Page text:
The invention embodies a novel proximal shaft design for a catheter, one embodiment of the invention being a rapid exchange (RX) type catheter. The invention is not limited to incorporation into a RX catheter and can be incorporated into an over the wire type catheter, a tip exchange type catheter, or other catheter designs. An illustration of one embodiment of a proximal shaft design of the present invention incorporated into a basic RX catheter assembly is depicted in FIG. 1. The catheter of FIG. 1 illustrates a catheter shaft 10 having a proximal shaft section 11 joined to a distal shaft section 12 and a proximal adapter or hub 13. The proximal adapter or hub 13 may be joined to a source tube extension 14 and an inflation luer 16. The proximal end of the source tube extension 14 may be joined to a source delivery unit (SDU) connector 15. The distal shaft section 12 may also include a balloon 21 about a distal shaft that may aide in positioning of the catheter for delivery of a treatment source. The distal shaft section may have a distal guide wire port 17 that is fluid communication, via a guide wire tube forming a guide wire lumen, with a proximal guide wire port 18. A guide wire can be slidably disposed within the guide wire lumen to facilitate the rapid advancement and replacement of a catheter assembly.
The proximal shaft section 11 is joined with a proximal adapter 13 and a distal shaft section 12 by conventional joining methods at seals 24 and 25. Such methods include but are not limited to the use of adhesives, laser bonding, and/or shrink wrap seals. Further illustrated in FIG. 1 are radially extending ridges 22 disposed longitudinally along the proximal shaft 11 and inset regions 23 disposed between adjacent radially extending ridges 22. The region of the catheter designated as a treatment region 26 is a region in the distal shaft section that is positioned in the target area (area in need of treatment).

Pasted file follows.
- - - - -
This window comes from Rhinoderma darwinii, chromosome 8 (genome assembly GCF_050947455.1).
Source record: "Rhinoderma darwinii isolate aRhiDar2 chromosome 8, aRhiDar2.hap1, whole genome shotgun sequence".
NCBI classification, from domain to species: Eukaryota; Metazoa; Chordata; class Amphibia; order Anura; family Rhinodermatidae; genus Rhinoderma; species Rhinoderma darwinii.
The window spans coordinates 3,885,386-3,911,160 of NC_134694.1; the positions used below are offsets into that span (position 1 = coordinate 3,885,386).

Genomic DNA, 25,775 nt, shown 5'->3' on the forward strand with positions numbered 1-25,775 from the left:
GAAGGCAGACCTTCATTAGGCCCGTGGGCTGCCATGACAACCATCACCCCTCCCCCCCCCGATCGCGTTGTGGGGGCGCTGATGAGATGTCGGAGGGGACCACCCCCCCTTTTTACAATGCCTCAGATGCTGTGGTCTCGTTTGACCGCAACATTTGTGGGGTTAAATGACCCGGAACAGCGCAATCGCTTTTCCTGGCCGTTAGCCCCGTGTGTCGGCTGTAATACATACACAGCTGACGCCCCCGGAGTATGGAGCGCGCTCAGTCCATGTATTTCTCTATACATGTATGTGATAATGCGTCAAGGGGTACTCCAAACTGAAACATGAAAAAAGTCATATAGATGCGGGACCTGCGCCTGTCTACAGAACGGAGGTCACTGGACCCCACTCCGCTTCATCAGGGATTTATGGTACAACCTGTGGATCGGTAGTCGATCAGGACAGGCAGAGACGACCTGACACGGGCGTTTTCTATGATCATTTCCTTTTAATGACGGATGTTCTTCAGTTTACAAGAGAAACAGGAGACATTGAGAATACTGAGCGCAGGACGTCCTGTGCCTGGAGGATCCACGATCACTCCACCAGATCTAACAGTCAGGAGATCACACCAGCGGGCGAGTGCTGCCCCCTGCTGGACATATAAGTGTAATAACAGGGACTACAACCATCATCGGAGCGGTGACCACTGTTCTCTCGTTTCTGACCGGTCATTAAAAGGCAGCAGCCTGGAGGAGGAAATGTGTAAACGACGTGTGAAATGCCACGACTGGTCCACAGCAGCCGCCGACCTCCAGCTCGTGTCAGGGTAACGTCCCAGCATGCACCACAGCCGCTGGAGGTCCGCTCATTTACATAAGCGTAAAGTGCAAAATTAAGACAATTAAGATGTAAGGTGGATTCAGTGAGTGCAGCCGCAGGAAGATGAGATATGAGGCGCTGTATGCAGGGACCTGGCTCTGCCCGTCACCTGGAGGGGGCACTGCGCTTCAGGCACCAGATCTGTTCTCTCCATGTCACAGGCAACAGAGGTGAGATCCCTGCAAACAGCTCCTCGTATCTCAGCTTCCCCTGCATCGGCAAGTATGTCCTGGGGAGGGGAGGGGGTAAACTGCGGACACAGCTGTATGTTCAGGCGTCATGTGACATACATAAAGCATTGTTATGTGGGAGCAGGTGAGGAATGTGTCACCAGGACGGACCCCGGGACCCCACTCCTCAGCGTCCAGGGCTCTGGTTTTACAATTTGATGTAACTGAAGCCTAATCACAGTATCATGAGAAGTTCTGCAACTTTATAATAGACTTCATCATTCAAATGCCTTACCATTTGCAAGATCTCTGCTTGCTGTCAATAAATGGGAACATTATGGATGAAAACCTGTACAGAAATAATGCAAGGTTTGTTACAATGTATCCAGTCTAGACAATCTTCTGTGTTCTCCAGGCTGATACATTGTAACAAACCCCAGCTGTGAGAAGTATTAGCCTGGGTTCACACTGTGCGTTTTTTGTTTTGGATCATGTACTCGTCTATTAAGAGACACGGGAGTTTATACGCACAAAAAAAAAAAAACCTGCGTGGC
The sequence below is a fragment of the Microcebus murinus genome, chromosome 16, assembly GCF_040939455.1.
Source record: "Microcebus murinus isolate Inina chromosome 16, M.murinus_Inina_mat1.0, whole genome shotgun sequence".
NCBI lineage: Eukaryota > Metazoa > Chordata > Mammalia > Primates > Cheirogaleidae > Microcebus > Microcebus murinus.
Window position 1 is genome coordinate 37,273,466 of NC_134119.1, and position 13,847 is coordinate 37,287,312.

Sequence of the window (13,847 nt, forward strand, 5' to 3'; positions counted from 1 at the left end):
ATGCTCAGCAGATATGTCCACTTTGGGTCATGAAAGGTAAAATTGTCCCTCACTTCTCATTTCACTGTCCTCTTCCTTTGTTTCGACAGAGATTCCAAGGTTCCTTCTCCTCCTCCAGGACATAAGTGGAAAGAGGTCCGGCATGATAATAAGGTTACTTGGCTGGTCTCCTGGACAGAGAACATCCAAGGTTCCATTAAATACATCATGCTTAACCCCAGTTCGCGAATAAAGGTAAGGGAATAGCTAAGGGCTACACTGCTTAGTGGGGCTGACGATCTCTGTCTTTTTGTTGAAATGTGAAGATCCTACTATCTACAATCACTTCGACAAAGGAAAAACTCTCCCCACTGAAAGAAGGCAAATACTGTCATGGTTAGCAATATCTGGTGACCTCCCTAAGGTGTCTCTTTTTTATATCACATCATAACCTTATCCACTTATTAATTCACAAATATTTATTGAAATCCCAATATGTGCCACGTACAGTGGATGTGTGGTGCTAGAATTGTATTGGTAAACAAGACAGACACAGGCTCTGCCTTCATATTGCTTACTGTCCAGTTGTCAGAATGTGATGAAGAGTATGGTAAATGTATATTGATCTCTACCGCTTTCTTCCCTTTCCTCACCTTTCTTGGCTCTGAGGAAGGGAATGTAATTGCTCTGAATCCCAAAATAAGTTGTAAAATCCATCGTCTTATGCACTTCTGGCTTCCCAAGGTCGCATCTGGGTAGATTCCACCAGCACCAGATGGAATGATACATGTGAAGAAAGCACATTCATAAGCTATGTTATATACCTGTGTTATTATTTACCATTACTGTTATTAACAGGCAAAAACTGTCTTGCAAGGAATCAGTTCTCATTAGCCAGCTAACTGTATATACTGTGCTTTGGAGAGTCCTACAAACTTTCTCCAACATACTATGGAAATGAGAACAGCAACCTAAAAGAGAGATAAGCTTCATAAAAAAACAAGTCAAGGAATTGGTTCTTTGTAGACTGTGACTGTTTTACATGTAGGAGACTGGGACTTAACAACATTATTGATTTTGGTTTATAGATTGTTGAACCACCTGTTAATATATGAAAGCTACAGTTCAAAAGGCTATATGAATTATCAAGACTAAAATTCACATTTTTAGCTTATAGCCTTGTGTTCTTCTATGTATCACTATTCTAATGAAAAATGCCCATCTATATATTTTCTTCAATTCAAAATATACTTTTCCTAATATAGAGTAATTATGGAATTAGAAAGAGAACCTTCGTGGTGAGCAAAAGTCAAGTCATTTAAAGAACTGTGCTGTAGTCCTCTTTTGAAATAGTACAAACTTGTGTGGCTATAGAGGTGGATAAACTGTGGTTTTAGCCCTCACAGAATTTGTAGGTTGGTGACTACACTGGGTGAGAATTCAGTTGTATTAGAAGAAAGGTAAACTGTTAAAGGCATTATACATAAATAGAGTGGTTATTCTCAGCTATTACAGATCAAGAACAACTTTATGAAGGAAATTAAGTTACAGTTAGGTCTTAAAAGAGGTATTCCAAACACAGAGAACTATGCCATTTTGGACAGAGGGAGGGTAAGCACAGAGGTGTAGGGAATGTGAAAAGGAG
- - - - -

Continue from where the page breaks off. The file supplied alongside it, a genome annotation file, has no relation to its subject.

FIG. 2 illustrates a longitudinal cross-sectional view of a transition region between the proximal shaft 11 and distal shaft 12 sections of the embodiment illustrated in FIG. 1. The proximal shaft section 11 can be abutted against the distal shaft section 12 and sealed with a shrink-wrap seal 25. A treatment source tube 27 and peripheral tube(s) 28 of the proximal shaft and distal shaft are aligned to form a continuous treatment source lumen 29 and peripheral lumen(s) 30. In certain embodiments the peripheral tube 28 having a peripheral lumen 30 may be in fluid communication an inflation luer 16 and a balloon 21. An inset region 23 may be aligned with a guide wire exit port 18 to accommodate the positioning of a guide wire within the inset region 23 along the proximal shaft. A guide wire tube 34 having a guide wire lumen 35 that is in fluid communication with a guide wire exit port 18 and a distal guide wire port 17 may be incorporated into the distal shaft section 12.
FIG. 3 is a cross-sectional view along line 3—3 of FIG. 2. FIG. 3 shows a proximal shaft section having three radially extending ridges 22. The proximal shaft section also has three inset regions 23 positioned between the radially extending ridges 22. The added strength of the proximal shaft design allows the minimization of the shaft wall 31, the inter-lumen wall 32, the outer wall 33 or a combination of shaft walls allowing for a lower profile catheter. The shaft wall 31 illustrated in FIG. 3 is the shaft material between the treatment source tube 27 and the exterior of the shaft that forms the floor of an inset region 23. Preferably, the shaft wall 31 can be in the approximate range of 0.001 inch to 0.005 inch thick. The outer shaft wall 33 is the shaft material between the peripheral tube 28 and the outer diameter of the shaft. Preferably, the outer shaft wall 33 is typically the thickest wall of a shaft and can be in the preferred approximate range of 0.001 inch to 0.015 inch thick, more preferably in the approximate range of 0.005 inch to 0.010 inch thick. The inter-lumen shaft wall 32 is the shaft material between the treatment source tube 27 and the peripheral tube 28. Preferably, the inter-lumen shaft wall 32 can be in the approximate range of 0.001 inch to 0.005 inch thick.